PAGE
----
Humboldt Enigma


The eastern Himalayas are cited as an example where climate dissimilarity and diverse geological composition contribute to high biodiversity.

Humboldt Enigma

The “Humboldt enigma” is a fascinating puzzle in the field of biogeography, named after the renowned naturalist Alexander von Humboldt. It refers to the observed discrepancy between traditional explanations for biodiversity patterns and the reality of mountain ecosystems.

Traditional Explanations:

  • Tropical diversity: Traditionally, scientists believed that biodiversity peaked in the tropics due to higher solar energy and more stable climates, leading to greater primary productivity and more ecological niches.
  • Latitudinal gradient: They also expected biodiversity to decline with increasing distance from the equator, as temperatures and sunlight decrease.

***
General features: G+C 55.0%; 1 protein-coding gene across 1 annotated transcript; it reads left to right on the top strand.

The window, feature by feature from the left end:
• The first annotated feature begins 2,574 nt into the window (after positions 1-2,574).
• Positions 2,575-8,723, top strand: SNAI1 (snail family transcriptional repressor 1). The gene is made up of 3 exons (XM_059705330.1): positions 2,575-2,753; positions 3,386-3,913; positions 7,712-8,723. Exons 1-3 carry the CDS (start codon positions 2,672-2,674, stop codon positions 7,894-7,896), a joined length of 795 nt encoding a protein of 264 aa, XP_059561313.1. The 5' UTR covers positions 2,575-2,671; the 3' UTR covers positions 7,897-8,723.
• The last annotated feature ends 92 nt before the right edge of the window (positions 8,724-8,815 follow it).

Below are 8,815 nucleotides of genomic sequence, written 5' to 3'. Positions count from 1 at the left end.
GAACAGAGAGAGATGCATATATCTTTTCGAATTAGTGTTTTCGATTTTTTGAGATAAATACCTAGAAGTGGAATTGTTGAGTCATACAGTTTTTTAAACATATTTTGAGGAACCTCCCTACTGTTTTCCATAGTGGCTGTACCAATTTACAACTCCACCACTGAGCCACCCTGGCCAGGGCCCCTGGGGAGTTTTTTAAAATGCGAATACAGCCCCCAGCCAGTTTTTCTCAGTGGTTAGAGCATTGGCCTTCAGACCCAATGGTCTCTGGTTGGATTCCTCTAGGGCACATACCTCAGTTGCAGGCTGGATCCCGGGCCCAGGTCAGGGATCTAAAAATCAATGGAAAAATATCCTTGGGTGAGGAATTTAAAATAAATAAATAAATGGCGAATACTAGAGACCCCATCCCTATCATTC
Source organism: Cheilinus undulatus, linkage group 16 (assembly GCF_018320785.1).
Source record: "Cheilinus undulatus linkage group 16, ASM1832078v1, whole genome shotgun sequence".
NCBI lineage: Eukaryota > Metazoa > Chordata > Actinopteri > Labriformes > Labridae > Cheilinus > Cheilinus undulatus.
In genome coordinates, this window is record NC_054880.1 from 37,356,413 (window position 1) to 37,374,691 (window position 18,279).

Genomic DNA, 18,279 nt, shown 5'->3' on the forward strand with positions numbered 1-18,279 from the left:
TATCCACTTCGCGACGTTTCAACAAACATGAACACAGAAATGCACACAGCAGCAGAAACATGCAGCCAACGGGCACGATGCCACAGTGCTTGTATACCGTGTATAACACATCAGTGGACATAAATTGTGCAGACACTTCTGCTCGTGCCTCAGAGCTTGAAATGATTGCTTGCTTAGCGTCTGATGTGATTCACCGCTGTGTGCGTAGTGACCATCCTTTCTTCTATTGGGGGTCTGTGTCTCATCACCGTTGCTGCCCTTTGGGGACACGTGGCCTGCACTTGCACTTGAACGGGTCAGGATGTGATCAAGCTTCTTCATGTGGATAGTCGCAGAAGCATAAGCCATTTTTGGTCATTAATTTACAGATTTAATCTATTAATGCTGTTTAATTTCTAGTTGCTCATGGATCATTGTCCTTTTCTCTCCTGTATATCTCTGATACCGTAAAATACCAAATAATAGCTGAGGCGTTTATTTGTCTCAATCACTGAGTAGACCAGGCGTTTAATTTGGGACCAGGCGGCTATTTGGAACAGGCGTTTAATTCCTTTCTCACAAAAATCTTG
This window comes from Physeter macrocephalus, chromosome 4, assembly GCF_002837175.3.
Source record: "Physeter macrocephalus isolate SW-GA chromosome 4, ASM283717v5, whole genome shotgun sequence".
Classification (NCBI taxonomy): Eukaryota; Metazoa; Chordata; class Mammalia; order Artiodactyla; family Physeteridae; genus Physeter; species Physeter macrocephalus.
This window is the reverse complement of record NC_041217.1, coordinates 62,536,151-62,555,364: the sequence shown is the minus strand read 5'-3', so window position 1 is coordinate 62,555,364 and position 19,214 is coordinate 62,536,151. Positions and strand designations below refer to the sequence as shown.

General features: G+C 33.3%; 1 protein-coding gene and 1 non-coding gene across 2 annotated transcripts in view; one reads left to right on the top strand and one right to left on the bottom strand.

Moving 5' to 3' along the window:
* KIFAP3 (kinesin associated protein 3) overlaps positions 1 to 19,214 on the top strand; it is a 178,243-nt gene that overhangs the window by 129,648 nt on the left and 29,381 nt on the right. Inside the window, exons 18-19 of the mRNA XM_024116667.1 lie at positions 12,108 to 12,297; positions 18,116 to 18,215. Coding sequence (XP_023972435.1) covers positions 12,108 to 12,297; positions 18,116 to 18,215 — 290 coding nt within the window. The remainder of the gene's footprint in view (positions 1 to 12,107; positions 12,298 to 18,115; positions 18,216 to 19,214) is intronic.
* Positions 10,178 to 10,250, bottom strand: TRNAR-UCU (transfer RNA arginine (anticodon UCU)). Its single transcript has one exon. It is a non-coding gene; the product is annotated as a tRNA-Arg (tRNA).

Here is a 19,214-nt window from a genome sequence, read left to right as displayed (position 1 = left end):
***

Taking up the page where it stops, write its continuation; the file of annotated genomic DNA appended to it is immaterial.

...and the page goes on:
The enigma:

  • Mountain hotspots: However, mountain ranges, even those outside the tropics, often defy this pattern. They harbor an astonishingly high number of species, many found nowhere else on Earth. This is particularly true for tropical mountains like the Andes and Himalayas.
  • Explaining the exception: This pattern contradicts the traditional explanations and poses a challenge to our understanding of what drives biodiversity.

Possible explanations:

  • Topography and climate: Some believe the complex topography and diverse climates of mountains create a wider range of habitats and microclimates, promoting diversification and species coexistence.
  • Geological history: Others point to the unique geological history of mountains, with uplift and erosion creating new habitats and isolating populations, leading to speciation.
  • Island-like effects: High-altitude ecosystems can act like “sky islands,” isolated from surrounding lowlands, facilitating unique evolutionary trajectories.


  • Understanding the Humboldt enigma is crucial for conservation efforts, as it helps us identify and protect areas with exceptional biodiversity.
  • It also sheds light on the complex interplay of factors that shape the distribution of life on Earth, with mountains playing a vital role beyond simply providing scenic landscapes.